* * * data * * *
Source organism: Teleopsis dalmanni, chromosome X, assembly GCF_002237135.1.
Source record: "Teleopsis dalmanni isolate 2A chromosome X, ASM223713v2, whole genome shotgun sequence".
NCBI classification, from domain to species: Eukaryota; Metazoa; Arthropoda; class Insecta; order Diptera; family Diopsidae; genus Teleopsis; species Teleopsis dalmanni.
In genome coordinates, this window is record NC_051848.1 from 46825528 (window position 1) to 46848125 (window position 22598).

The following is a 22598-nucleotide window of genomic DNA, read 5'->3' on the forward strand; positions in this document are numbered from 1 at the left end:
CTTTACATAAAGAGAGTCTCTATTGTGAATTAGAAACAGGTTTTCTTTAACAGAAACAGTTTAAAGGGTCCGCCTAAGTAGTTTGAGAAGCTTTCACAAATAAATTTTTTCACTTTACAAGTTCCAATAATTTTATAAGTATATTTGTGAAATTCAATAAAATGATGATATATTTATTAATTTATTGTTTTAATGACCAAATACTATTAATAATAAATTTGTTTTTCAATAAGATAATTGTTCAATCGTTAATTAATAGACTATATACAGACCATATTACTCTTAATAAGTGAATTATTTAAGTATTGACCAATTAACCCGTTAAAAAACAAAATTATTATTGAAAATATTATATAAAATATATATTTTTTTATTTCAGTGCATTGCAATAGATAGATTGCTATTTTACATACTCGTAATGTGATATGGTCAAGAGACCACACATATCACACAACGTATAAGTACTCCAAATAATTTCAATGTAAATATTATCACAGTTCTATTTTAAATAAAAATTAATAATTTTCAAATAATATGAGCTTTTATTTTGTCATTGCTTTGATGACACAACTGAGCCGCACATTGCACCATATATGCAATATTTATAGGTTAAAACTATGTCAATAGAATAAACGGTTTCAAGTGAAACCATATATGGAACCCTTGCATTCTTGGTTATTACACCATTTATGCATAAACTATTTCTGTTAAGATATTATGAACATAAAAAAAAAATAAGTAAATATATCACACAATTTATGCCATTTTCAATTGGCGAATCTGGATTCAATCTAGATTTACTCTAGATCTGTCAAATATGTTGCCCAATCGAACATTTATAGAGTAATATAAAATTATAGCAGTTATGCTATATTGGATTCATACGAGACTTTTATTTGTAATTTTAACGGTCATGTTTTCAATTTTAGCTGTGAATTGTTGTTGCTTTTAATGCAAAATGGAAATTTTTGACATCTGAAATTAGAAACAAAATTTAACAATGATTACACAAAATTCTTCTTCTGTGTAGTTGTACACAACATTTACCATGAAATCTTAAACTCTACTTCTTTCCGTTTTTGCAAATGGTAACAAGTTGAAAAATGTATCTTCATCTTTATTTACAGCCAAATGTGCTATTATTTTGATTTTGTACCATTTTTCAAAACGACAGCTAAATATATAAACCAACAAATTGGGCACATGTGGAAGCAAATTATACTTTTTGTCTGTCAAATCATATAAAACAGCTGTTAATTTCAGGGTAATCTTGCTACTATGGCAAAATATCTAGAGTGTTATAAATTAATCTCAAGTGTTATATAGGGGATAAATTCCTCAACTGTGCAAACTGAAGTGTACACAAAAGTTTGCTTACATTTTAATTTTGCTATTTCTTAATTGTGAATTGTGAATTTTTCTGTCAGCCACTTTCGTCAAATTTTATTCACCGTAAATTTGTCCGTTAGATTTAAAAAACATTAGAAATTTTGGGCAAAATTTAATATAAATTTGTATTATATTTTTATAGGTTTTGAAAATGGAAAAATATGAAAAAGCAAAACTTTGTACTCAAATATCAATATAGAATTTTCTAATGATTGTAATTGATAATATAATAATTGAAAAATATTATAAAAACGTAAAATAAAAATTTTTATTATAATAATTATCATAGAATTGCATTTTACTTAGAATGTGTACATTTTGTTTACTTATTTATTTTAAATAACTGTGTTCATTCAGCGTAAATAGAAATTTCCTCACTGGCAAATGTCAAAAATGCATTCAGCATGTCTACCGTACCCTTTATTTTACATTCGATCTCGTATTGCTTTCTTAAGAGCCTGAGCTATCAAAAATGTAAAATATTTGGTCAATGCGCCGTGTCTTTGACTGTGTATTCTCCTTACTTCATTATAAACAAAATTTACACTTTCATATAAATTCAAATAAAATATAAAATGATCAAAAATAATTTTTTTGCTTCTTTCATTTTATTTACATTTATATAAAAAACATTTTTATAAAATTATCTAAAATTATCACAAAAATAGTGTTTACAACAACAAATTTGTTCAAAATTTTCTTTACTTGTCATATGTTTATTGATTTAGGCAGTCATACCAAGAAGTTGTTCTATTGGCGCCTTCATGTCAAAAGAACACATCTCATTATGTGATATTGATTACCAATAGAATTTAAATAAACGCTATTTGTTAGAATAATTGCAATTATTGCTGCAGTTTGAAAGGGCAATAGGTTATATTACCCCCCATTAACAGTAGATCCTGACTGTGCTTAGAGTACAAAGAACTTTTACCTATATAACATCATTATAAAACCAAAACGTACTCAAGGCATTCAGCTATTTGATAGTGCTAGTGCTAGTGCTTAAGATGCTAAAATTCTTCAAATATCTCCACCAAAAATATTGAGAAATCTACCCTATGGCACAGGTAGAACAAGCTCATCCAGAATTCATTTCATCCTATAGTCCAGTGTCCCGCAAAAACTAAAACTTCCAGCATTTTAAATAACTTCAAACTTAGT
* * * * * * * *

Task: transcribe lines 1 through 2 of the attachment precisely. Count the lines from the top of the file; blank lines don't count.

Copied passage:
Source organism: Teleopsis dalmanni, chromosome X, assembly GCF_002237135.1.
Source record: "Teleopsis dalmanni isolate 2A chromosome X, ASM223713v2, whole genome shotgun sequence".